5. It might feel like you are the babysitter
I worked for multiple families as a nanny for over five years. Transitioning to my own child was easy; I knew what to expect from the caretaking side. But there were days I felt like I was a nanny again, watching the baby until mom came home.
Some days, especially the early days, it might feel like you are the babysitter rather than the mom. It’s hard to realize the responsibility we’ve been given — virtually overnight.
What is the hardest part of being a new mom?
For me, the hardest part of being a new mom is questioning everything. While this doesn’t fully go away as the kids get older, it isn’t mixed with postpartum emotions.
Doubting yourself, including your parenting decisions, can greatly impact your mental health, your relationships, and your family life. It’s okay to ask questions — in moderation. It’s okay to research — in moderation. It’s okay to read all the books and take all the courses — in moderation.
But trust yourself in the process, too.
What is the best advice for a first time mom?
As you become a first time mom, bring that sweet baby home, and navigate this new life, remember to pause and acknowledge every part of it.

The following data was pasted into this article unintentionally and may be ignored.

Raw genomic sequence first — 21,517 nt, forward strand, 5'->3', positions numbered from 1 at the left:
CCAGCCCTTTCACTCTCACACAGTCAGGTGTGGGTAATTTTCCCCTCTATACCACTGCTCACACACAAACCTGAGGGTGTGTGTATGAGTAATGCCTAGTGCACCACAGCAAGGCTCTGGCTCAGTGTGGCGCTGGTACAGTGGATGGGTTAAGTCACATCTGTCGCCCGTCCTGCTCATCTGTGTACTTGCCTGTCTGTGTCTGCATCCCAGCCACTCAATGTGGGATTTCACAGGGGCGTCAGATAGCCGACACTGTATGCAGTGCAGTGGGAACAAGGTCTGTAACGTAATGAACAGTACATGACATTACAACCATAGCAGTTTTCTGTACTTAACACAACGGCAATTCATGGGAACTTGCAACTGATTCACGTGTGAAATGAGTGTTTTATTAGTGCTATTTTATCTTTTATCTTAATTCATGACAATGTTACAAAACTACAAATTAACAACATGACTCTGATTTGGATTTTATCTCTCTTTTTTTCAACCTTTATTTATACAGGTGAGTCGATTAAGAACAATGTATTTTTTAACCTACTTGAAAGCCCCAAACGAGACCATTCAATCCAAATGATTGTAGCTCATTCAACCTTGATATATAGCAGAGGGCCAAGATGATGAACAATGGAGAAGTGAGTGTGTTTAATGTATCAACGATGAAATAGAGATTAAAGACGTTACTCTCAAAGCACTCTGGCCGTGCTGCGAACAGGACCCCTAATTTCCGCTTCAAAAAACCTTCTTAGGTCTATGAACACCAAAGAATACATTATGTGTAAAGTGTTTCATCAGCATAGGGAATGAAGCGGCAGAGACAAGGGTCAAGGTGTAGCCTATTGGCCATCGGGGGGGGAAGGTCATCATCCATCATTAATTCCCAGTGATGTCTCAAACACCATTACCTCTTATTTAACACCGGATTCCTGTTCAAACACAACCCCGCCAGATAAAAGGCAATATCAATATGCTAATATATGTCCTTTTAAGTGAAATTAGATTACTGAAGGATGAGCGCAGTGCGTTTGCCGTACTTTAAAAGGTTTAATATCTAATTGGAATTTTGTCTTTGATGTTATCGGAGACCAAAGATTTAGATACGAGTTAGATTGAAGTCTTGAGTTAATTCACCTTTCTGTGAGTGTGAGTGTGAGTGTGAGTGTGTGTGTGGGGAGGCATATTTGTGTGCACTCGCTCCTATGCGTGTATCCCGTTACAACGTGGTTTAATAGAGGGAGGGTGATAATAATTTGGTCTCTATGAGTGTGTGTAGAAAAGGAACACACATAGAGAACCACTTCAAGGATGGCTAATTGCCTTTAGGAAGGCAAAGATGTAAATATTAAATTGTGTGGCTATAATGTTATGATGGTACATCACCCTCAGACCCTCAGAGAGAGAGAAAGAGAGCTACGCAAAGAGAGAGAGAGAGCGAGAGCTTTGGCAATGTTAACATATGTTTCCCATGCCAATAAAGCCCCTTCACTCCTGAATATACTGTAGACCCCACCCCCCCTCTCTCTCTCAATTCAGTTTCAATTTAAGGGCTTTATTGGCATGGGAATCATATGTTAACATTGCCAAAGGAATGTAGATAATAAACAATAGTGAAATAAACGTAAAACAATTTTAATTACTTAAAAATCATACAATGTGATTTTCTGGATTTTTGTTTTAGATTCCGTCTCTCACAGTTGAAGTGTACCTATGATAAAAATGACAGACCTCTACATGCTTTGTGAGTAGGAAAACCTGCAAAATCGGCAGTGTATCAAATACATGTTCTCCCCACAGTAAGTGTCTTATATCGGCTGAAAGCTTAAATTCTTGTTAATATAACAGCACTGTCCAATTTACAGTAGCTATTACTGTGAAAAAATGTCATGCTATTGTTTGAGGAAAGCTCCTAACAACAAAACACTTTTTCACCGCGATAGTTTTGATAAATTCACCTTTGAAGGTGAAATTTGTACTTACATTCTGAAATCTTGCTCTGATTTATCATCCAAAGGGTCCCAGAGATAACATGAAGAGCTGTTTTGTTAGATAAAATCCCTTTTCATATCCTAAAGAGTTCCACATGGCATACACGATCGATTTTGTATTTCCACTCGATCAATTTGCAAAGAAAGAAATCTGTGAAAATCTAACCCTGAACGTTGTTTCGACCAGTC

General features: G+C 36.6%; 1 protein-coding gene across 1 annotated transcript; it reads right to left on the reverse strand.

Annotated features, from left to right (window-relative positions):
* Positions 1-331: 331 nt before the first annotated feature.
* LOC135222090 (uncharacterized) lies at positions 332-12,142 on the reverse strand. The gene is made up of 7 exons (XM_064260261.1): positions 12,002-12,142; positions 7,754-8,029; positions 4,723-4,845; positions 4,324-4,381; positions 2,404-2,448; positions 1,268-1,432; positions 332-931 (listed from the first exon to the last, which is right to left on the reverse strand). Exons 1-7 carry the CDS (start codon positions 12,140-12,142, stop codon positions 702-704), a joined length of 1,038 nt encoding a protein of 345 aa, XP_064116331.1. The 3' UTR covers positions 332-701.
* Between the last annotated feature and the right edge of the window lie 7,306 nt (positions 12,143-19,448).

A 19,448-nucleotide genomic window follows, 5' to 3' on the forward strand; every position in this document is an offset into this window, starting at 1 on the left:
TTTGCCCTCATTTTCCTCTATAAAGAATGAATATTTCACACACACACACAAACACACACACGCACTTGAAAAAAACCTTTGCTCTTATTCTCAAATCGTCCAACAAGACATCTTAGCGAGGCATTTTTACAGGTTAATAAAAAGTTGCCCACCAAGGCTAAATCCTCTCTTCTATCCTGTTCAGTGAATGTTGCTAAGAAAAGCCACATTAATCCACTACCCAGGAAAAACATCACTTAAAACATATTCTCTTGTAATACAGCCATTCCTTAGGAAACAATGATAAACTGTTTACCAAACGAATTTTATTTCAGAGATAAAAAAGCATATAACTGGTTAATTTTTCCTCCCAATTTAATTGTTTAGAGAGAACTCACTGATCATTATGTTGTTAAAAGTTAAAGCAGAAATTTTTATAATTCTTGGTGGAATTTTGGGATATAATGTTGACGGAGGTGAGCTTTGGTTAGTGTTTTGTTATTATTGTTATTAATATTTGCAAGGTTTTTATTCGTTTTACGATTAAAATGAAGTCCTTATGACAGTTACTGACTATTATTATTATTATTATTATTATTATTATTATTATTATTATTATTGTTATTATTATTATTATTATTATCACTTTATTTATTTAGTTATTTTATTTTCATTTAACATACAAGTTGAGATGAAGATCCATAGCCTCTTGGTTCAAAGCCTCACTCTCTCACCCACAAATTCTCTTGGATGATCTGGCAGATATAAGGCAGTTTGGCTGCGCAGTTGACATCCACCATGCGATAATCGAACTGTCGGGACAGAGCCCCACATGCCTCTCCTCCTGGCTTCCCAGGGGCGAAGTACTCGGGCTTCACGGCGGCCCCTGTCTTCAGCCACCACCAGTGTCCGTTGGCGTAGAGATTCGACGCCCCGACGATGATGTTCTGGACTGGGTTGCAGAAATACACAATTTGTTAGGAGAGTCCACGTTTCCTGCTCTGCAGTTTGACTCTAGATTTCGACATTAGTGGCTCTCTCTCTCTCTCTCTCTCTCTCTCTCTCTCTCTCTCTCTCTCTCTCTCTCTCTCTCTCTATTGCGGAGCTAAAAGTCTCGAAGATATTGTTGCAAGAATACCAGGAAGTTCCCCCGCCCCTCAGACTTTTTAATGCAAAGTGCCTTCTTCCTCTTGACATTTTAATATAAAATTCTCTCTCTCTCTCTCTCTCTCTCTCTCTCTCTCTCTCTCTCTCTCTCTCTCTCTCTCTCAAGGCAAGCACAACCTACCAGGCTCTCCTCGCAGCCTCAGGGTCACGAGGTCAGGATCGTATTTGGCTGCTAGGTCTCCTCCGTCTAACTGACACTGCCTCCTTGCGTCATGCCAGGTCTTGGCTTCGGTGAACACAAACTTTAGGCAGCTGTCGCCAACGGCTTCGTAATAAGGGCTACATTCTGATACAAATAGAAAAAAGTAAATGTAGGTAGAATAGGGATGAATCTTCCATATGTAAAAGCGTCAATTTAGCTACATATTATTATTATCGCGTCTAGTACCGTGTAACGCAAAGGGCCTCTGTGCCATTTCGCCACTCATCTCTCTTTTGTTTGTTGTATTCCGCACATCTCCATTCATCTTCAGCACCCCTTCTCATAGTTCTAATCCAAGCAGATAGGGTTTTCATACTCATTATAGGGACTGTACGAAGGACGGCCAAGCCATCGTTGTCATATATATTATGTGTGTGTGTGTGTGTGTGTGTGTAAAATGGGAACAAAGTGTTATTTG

Recognizing the good and the messy parts of being a mom help increase our self-awareness and prioritize pausing, even in the busy seasons of life.
So take a breather and reflect because the days truly do go by so fast.
If you want to prepare your mental health for becoming a first time mom, I encourage you to grab the free Postpartum Brain Toolkit! It walks you through the foundation of every postpartum mood and anxiety disorder, what symptoms to look for, and how to monitor each one so you can get back to enjoying postpartum as a first time mom.
About the author: Riley Blanton is a mom, wife, and soon-to-be therapist. When she’s not writing about mental health on PostpartumBrain.com, you can find her drinking homemade lattes or spending time with family.